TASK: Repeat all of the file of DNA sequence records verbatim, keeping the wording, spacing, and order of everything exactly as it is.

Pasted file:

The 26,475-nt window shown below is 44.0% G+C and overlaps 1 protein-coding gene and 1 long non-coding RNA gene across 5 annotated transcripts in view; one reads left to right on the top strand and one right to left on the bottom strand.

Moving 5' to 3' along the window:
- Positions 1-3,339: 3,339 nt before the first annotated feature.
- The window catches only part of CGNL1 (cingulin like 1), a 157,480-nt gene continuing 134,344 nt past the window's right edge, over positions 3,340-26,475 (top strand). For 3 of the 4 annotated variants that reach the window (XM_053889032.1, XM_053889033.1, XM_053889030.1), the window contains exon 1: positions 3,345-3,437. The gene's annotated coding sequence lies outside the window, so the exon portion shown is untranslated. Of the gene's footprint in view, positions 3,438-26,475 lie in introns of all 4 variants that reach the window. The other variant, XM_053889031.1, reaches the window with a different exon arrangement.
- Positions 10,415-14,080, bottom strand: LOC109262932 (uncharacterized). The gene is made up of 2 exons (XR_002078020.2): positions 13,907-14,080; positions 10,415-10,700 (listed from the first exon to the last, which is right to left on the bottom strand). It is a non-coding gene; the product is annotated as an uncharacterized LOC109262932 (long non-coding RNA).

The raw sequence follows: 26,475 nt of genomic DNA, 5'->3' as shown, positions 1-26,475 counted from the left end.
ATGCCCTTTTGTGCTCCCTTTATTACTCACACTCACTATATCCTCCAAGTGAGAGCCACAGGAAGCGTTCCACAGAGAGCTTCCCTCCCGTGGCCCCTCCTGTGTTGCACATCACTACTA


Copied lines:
The 26,475-nt window shown below is 44.0% G+C and overlaps 1 protein-coding gene and 1 long non-coding RNA gene across 5 annotated transcripts in view; one reads left to right on the top strand and one right to left on the bottom strand.

Moving 5' to 3' along the window:
- Positions 1-3,339: 3,339 nt before the first annotated feature.
- The window catches only part of CGNL1 (cingulin like 1), a 157,480-nt gene continuing 134,344 nt past the window's right edge, over positions 3,340-26,475 (top strand). For 3 of the 4 annotated variants that reach the window (XM_053889032.1, XM_053889033.1, XM_053889030.1), the window contains exon 1: positions 3,345-3,437. The gene's annotated coding sequence lies outside the window, so the exon portion shown is untranslated. Of the gene's footprint in view, positions 3,438-26,475 lie in introns of all 4 variants that reach the window. The other variant, XM_053889031.1, reaches the window with a different exon arrangement.
- Positions 10,415-14,080, bottom strand: LOC109262932 (uncharacterized). The gene is made up of 2 exons (XR_002078020.2): positions 13,907-14,080; positions 10,415-10,700 (listed from the first exon to the last, which is right to left on the bottom strand). It is a non-coding gene; the product is annotated as an uncharacterized LOC109262932 (long non-coding RNA).

The raw sequence follows: 26,475 nt of genomic DNA, 5'->3' as shown, positions 1-26,475 counted from the left end.
ATGCCCTTTTGTGCTCCCTTTATTACTCACACTCACTATATCCTCCAAGTGAGAGCCACAGGAAGCGTTCCACAGAGAGCTTCCCTCCCGTGGCCCCTCCTGTGTTGCACATCACTACTA